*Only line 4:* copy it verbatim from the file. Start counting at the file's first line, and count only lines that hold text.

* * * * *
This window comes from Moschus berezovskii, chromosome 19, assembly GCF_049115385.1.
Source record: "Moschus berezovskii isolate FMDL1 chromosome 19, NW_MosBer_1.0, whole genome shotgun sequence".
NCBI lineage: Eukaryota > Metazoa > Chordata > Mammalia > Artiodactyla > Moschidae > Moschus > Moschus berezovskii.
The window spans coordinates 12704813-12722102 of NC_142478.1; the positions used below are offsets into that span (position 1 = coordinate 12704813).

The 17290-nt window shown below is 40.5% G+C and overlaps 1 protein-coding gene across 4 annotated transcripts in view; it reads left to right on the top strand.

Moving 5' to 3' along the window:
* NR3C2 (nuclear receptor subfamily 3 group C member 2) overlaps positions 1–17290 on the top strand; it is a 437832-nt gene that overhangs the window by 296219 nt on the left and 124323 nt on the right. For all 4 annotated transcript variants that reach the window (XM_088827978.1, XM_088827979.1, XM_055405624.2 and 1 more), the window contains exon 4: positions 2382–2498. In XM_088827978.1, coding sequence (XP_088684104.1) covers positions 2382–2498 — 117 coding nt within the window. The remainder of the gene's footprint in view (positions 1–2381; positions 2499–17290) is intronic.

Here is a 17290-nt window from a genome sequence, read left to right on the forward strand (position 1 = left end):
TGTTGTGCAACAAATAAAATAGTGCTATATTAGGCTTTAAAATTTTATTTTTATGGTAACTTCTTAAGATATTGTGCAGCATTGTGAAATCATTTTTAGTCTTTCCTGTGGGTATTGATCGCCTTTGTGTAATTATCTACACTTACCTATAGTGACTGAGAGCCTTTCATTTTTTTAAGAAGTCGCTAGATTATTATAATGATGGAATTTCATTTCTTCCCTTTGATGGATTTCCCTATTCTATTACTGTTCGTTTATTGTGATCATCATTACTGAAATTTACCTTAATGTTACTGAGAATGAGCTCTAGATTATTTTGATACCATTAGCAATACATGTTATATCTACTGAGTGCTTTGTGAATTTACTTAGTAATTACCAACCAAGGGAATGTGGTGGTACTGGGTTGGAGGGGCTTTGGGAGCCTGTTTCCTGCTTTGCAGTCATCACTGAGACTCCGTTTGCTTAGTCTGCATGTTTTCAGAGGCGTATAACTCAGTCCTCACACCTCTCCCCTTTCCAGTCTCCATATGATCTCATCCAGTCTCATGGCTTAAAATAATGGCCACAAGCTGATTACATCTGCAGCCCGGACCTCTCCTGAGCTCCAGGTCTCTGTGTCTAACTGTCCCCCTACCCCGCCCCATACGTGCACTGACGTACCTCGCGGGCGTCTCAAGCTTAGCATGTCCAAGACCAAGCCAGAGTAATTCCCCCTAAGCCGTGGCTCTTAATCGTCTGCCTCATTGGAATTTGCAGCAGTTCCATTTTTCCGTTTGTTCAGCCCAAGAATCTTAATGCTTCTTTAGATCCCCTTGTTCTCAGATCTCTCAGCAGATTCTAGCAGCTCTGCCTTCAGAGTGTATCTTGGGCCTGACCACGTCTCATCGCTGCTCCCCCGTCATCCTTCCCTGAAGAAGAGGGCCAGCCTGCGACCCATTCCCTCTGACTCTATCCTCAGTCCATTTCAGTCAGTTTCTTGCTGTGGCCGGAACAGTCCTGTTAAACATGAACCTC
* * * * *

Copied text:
The window spans coordinates 12704813-12722102 of NC_142478.1; the positions used below are offsets into that span (position 1 = coordinate 12704813).